Nearly thirty years after the event, Holmes finally tells Watson what happened during the years that he was missing, believed dead, reviving memories for the doctor of a terrible period in his own life…
Rather than the four discrete but linked tales that formed The Ordeal of Sherlock Holmes, Jonathan Barnes has given us one epic length adventure in this new box set, which picks up a few months after Holmes apparently died at the Reichenbach Falls. Watson knows that his best friend is dead, even if there are many others who cannot bring themselves to that conclusion, and is trying to get on with his life with his wife Mary. Holmes meanwhile is travelling, on the trail of Moriarty’s chief henchman, Colonel Sebastian Moran. But there is a devilish scheme afoot, one which embroils Watson, Mycroft Holmes, Mary and Lestrade in Great Britain, and Sherlock in far-off Tibet.
By the very nature of the time period that Barnes is chronicling, this is not a standard Holmes and Watson adventure, although there are some scenes (set in 1921) in which the old friends are together – they’re short, comparatively, but they have the emotional core of the story at their heart. Holmes without Watson is a very different man; but so is Watson without Holmes – there are moments in this which make difficult listening, but both Nicholas Briggs and Richard Earl carry them off totally credibly. Both men have new confidants in their adventures: Sherlock has the enigmatic Dorje to give him advice and solace as he deals with the equally enigmatic Mrs Helena Eidelmann; John confides in Mary, as well as Lestrade and sometimes Mycroft.
There’s always the risk of an element of hubris about trying to fill in the gaps in the chronology of well-loved characters – Saint fans have never learned why Simon Templar split up with his long-term love; there were many who believed that we should never have found out what the Doctor did in the Time War. Therefore, adventures set during this period of Holmes’ life have to be something special – probably the most famous previously, Nicholas Meyer’s The Seven Percent Solution, teamed Holmes with Sigmund Freud – and Barnes and the team have stepped up to the mark. There are all the red herrings and false trails that you could want, a plot that’s predicated on the mores and expectations of the time, tantalising hints about other adventures for which (no doubt) the world is not yet ready, even more tantalising hints about Holmes’ childhood (and yes, the comments to Holmes’ father Sherringford regarding paternity were noted for future reference), an attempt to straighten out some of Conan Doyle’s accidentally convoluted chronology with regard to Watson’s private life, and, perhaps most importantly, a set of villains who match, if not exceed, Moriarty as foes, who know our heroes’ weakest points and aren’t afraid to capitalise on that knowledge.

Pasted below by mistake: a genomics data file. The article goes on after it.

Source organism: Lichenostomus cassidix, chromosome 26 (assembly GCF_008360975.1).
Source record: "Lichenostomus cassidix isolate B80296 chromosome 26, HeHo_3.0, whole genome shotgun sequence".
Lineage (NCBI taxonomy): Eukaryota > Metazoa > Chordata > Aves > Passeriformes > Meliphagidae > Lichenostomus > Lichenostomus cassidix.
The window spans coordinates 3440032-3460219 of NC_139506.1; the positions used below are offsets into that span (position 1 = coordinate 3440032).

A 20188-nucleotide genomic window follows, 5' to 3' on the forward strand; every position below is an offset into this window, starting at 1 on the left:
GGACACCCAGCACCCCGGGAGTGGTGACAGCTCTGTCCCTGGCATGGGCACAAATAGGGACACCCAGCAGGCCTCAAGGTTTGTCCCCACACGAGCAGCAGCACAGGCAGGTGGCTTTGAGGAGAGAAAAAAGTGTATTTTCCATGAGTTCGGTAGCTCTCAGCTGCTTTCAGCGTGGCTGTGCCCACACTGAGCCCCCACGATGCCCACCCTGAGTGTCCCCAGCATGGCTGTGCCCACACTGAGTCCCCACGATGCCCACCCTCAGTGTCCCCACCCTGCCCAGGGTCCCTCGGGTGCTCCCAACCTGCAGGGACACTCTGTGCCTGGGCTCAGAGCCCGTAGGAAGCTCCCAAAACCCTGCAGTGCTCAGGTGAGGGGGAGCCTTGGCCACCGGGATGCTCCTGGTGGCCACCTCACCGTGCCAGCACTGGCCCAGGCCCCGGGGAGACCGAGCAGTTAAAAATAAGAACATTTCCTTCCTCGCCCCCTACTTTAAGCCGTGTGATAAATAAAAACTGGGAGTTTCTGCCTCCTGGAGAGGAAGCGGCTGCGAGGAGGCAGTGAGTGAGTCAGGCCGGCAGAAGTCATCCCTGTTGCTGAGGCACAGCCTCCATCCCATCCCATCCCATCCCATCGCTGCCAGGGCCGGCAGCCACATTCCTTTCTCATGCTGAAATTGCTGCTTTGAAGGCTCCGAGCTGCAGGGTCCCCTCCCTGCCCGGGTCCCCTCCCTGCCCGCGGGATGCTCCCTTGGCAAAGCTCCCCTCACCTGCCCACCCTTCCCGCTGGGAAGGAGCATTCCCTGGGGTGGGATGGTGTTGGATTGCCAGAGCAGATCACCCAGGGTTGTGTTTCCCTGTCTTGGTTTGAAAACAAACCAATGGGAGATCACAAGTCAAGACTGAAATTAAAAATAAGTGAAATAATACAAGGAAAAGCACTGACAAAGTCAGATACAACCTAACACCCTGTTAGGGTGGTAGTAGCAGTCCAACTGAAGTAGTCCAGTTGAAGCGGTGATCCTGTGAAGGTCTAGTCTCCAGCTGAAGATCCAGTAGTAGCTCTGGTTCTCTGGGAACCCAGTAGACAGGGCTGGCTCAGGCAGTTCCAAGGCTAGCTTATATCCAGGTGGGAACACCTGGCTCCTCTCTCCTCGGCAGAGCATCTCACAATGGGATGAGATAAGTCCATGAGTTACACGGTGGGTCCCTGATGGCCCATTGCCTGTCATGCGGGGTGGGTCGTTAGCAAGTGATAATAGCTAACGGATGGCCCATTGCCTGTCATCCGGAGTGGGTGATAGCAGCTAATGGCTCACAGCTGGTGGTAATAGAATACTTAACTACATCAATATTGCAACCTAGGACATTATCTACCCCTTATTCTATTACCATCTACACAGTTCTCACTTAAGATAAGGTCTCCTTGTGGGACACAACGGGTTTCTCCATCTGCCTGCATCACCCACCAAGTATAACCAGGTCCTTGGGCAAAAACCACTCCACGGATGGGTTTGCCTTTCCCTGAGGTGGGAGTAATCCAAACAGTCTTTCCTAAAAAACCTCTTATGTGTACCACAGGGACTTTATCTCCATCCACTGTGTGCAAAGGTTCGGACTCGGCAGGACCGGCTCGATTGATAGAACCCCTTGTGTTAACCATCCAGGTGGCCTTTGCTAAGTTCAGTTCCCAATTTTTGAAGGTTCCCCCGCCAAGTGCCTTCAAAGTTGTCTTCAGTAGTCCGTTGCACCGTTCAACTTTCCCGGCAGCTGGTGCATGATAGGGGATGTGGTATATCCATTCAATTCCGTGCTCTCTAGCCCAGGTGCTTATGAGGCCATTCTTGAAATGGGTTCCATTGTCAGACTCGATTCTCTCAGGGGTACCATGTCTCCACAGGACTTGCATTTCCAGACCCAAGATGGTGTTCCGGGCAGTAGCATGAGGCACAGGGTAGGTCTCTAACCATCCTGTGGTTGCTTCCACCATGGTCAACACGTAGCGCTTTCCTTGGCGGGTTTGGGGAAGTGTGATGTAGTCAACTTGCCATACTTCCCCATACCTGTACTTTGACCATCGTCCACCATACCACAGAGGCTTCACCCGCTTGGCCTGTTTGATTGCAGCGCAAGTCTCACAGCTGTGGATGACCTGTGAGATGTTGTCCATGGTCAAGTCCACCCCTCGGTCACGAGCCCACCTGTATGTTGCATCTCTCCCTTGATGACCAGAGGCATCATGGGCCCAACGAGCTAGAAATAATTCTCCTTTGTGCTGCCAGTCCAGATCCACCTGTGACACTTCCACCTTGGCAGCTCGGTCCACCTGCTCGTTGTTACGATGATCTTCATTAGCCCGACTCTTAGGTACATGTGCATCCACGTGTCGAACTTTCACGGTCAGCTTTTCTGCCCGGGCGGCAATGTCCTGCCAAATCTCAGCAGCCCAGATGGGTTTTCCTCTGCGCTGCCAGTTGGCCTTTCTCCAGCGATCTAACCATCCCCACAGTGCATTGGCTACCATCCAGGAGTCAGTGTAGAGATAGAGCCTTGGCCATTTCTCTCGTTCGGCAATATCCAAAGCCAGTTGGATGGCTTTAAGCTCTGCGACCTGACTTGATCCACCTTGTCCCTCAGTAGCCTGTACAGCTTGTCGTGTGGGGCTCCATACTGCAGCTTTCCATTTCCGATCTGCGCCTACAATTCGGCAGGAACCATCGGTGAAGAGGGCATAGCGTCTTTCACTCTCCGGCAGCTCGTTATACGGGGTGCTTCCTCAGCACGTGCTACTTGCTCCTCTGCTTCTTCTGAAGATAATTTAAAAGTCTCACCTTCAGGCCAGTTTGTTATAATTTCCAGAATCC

Director Ken Bentley has assembled a very strong cast alongside Briggs and Earl – who both excel in this, displaying passionate sides to their characters that shake the speakers. John Banks as Lestrade and Tim Bentinck’s Mycroft are great foils for Earl, while Gemma Whelan gives us a very feisty Mary Watson; Jemma Churchill, Terrence Hardiman, Nicholas Chambers, Joannah Tincey, Dai Tabuchi and David Killick all play to the melodramatic nature of the story without ever letting it go over the top (I’m deliberately not talking further about their characters so as not to spoil the many twists!). There’s a cinematic scope to the story, and Jamie Robertson’s sound design ensures that even with the quick cutting that the script requires, we’re never unsure where we are (unless that’s the point!).
Verdict: Another triumph for Briggs, Earl and the team. 10/10